Drumr Pete (a regular here) recently sent me an article that I thought you might find interesting. Pass the Salt ... and a Megaphone
If you use the L1® Approach (L1®s behind the performers) here's the question:
Has this this changed the way you perform since getting your L1®?
Note: Please let's not debate the merits of the L1® approach here. I know that there are people here who use their L1®s in other ways. But at least for this discussion, can we keep it within the context of people who put the L1®s behind them.
Thanks.This message has been edited. Last edited by: ST,
Good Morning ST. I always use my L1's behind me and my T1 on my mic stand.
With a loud audience, I will sometimes adjust my volume up, sometimes down, depending on the make up of the audience.
If I think that I can influence or "capture" the audience, I will try many times. If I am just adding to the confusion, I will usually turn down the volume to a point that I can just hear myself.
That was a good article. We have a few restaurants here that the noise level is so high that you just sit in the corner and play for yourself. The good news is they keep hiring musicians. There is a rock club down the street from where I play. They put in 1K to remodel. Made it a square box with tile floor glass and hard walls. The sound bounces everywhere.
Andy, you did that at the Little Switzerland L1 conference, and what an impact!!
I have always utilized trying to "draw them in" rather than soak them in sound, but I've never seen it used to the degree you did.
At first, I thought, is he kidding? No one's going to hear him at all...your voice was so soft and subtle.
You simply smiled and sang your song, as if you were singing to a child from bedside.
The room silenced in a matter of just a few seconds, jaws dropped.
Seeing you pull that off has certainly made me more aware of less is more.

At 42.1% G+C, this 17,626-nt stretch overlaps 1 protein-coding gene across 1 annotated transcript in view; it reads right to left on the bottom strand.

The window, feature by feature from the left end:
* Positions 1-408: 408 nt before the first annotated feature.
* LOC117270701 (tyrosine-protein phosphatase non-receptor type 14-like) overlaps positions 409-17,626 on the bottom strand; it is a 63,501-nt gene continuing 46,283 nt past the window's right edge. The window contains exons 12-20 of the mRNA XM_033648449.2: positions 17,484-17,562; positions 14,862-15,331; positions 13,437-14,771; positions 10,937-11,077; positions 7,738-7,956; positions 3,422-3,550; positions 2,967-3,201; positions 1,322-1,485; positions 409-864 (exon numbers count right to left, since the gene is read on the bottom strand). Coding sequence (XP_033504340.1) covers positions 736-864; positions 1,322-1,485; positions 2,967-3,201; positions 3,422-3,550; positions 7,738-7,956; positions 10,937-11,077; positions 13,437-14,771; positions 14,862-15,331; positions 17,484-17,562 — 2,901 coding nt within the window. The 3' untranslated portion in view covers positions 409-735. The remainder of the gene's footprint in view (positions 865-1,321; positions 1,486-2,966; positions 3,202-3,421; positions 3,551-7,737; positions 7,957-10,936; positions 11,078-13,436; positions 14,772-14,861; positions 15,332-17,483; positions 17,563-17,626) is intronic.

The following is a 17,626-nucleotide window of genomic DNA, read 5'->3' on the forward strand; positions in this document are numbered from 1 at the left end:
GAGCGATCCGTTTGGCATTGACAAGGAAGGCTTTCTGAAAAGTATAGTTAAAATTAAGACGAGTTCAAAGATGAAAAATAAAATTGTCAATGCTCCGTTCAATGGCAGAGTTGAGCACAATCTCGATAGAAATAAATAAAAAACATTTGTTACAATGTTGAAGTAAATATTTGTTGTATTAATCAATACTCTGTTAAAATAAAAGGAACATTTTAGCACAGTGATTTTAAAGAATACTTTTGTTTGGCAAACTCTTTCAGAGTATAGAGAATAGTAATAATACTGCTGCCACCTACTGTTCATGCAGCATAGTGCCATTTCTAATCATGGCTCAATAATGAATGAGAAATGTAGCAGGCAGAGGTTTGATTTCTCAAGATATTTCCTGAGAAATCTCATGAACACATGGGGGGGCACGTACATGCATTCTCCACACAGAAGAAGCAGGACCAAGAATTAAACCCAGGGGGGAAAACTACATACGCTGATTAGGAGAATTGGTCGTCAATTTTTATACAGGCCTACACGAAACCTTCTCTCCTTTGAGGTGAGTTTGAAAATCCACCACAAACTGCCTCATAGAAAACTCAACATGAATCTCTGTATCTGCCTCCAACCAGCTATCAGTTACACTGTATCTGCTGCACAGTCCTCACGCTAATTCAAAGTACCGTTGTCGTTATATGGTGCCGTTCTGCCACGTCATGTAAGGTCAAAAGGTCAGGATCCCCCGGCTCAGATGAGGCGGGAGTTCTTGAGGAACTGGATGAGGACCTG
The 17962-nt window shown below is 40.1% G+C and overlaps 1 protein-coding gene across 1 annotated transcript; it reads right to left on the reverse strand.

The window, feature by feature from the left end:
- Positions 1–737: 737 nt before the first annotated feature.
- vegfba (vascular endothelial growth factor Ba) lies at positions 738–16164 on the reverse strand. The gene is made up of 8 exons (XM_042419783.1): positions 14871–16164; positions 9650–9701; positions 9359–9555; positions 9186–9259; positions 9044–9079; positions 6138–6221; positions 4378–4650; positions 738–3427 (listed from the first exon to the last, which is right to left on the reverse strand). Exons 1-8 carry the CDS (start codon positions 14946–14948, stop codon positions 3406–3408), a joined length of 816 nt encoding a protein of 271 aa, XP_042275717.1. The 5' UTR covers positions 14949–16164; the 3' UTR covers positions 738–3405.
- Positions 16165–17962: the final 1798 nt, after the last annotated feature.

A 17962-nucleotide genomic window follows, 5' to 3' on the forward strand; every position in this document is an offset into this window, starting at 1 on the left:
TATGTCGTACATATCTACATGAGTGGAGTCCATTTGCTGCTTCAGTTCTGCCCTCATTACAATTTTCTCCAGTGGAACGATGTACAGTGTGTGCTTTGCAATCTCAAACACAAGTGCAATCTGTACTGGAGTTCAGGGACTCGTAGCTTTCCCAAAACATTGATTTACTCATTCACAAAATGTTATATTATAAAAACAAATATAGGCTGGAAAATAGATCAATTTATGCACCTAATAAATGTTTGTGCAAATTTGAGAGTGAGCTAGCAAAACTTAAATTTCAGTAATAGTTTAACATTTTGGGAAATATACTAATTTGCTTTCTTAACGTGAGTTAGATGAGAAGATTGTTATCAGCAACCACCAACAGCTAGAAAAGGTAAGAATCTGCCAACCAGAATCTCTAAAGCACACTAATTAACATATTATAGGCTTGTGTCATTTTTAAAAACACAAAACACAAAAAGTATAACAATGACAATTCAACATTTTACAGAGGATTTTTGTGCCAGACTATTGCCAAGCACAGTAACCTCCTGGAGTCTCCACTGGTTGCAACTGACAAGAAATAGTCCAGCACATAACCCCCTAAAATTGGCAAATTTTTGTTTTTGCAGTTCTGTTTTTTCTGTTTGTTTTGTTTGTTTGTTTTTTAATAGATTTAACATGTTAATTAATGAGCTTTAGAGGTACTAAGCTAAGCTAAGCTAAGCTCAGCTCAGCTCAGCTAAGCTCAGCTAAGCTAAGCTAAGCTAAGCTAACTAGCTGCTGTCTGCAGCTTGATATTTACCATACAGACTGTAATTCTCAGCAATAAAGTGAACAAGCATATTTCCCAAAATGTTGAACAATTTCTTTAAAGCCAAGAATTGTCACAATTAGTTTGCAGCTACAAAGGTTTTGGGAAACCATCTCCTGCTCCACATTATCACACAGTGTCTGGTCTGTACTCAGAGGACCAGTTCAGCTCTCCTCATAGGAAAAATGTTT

With the reduced volume of using L1s, and the increased clarity, I've had to change my way of pulling a band together.
In the old days, if things were floundering, I'd lay into the drums...now I pull back, forcing the flounder-er to either wake up and pull back or risk being detected as the weak link. Often that link was me.
The L1 is like a cart, a wagon, and music is much easier to pull than to push.
The music becomes your backup, your support.
I no longer struggle from behind boxes of speakers.
There is the direct connection to the audience, that was not there before.
I'm glad to see that article. I thought it was just in my town that the construction folks had given up on putting any sound-deadening materials in the rooms. It's gotten where my wife and I don't go to any newer restaurants because they are so noisy, and I definitely don't play any of these unless the pay is really good.
The funny thing is that the older places (100 years old or more) can be just as bad as the new places with reverberant tin ceilings, plaster walls and wood floors. I don't like playing these either, but I learned long ago that the only way to play them was to turn down the bass and play at a moderate level so you don't push the patrons into a volume war that the room just multiplies.
Oh, but of course I didn't answer your question and instead commented on the things beyond the L1. To answer your question, the L1 doesn't excite the reverberation as badly as a standard system, so the reflective volume isn't as bad. I still turn down the bass and watch my volume though. I sometimes even turn down the highs so I don't interfere with conversation as much. And of course I turn off any delay and reverb since the room is already full of too much reverb and delay.
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